I realize this may be unpopular to say but we will NEVER build Zion if we, who claim to be God’s people, condone and even cling to inappropriate media. This is the very reason ancient Israel was destroyed. The Lord will not protect or preserve us as a people if we do not do better. Criticizing the Westminster College “porn” class raising a stir right now, and at the same time supporting this kind of portrayal of Moroni is nothing less than hypocrisy. Speaking to conservatives, we have no right to point our fingers at ecclesiastical leaders, criticize liberal politicians, or complain about sex education in public school if we don’t have the discernment and courage to stand for pure, righteous and holy entertainment within our own homes. God will never bless our nation, our communities, or our children until we fall on our knees in repentance. I’m speaking boldly but please know that I do not condemn the producers, not anyone who supported the film. I’m only pleading that we re-evaluate how desensitized we have become and how far we have lowered our standards. The vast majority of men (and many women) in the Church are enslaved to pornography, our youth are losing their faith, and we are losing our freedoms as a people. The plagues we suffer are consequences of our own sin. But we can do BETTER than this! My dad would often say, “The Lord has told us that we live at the most wicked time on the most wicked earth. In other words, if we feel comfortable or at ease with the modernist culture (movies, music, diet, fashion, language, literature, parenting philosophies, schools, etc. etc), we must think again. . . .” Please reconsider what kind of entertainment the Lord would support. THE TIME IS NOW to stand and build a culture of beauty, refinement, purity, and honor.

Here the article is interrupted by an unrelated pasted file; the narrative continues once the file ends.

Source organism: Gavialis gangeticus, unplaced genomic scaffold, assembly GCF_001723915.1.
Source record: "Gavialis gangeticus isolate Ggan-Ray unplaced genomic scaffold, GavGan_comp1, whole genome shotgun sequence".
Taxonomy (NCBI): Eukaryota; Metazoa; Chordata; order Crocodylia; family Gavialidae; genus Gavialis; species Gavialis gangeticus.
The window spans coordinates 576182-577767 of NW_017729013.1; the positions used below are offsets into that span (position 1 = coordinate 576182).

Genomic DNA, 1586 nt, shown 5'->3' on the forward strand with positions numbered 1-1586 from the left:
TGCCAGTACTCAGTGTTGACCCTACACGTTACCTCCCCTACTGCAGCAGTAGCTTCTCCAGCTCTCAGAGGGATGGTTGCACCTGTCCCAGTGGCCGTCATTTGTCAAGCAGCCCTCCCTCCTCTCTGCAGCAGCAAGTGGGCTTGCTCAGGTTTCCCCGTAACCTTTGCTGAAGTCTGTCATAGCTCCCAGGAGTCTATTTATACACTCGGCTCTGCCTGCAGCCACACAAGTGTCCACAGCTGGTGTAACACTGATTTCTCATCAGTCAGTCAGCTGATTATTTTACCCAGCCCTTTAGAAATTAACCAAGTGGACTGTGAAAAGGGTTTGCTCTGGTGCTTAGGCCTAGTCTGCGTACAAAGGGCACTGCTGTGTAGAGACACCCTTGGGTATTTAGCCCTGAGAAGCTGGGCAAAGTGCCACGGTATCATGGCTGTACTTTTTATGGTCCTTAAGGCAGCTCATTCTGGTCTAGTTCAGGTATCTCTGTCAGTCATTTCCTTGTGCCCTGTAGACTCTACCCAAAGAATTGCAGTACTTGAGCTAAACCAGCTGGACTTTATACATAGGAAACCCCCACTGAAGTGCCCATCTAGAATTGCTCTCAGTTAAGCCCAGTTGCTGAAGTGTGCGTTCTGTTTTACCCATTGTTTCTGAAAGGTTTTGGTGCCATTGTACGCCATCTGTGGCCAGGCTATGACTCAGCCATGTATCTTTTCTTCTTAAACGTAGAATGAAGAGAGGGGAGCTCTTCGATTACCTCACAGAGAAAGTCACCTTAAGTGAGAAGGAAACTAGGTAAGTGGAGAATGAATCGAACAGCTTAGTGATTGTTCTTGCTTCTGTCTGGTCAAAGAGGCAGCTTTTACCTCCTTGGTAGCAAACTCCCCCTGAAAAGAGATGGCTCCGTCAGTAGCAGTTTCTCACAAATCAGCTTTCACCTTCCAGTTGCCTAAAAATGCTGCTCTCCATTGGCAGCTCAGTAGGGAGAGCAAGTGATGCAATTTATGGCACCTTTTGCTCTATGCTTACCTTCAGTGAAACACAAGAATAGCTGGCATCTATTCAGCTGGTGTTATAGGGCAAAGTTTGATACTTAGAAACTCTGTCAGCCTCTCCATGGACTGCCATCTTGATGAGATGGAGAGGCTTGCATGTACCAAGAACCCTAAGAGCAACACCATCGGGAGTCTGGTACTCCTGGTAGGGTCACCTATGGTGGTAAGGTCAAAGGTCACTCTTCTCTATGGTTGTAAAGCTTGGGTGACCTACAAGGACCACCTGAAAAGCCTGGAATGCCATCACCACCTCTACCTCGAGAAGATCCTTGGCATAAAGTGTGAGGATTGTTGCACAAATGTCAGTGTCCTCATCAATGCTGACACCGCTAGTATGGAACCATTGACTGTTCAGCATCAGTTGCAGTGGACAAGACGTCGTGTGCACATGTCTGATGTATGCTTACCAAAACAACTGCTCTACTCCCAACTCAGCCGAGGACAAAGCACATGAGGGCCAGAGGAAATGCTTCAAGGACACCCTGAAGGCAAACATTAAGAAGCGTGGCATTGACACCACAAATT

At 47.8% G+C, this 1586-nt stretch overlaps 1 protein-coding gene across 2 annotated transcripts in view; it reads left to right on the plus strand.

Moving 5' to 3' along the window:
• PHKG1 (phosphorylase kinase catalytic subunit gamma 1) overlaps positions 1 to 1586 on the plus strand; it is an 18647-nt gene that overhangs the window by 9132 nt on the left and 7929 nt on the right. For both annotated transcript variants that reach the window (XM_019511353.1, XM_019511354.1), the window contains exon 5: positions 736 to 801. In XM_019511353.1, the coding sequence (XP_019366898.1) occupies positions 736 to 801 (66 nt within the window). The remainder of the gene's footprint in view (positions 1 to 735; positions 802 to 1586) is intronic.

I stayed for the full movie, and I believe this Facebook post misrepresents the essence of the film. I do understand the concern and agree with some of the points made. But we also need to appreciate the fact that Darin allowed us to view an unfinished version of the film and that the production and edits are ongoing. So I feel like it was completely out of line, if not outright illegal, to condemn a movie so publicly in its unfinished form.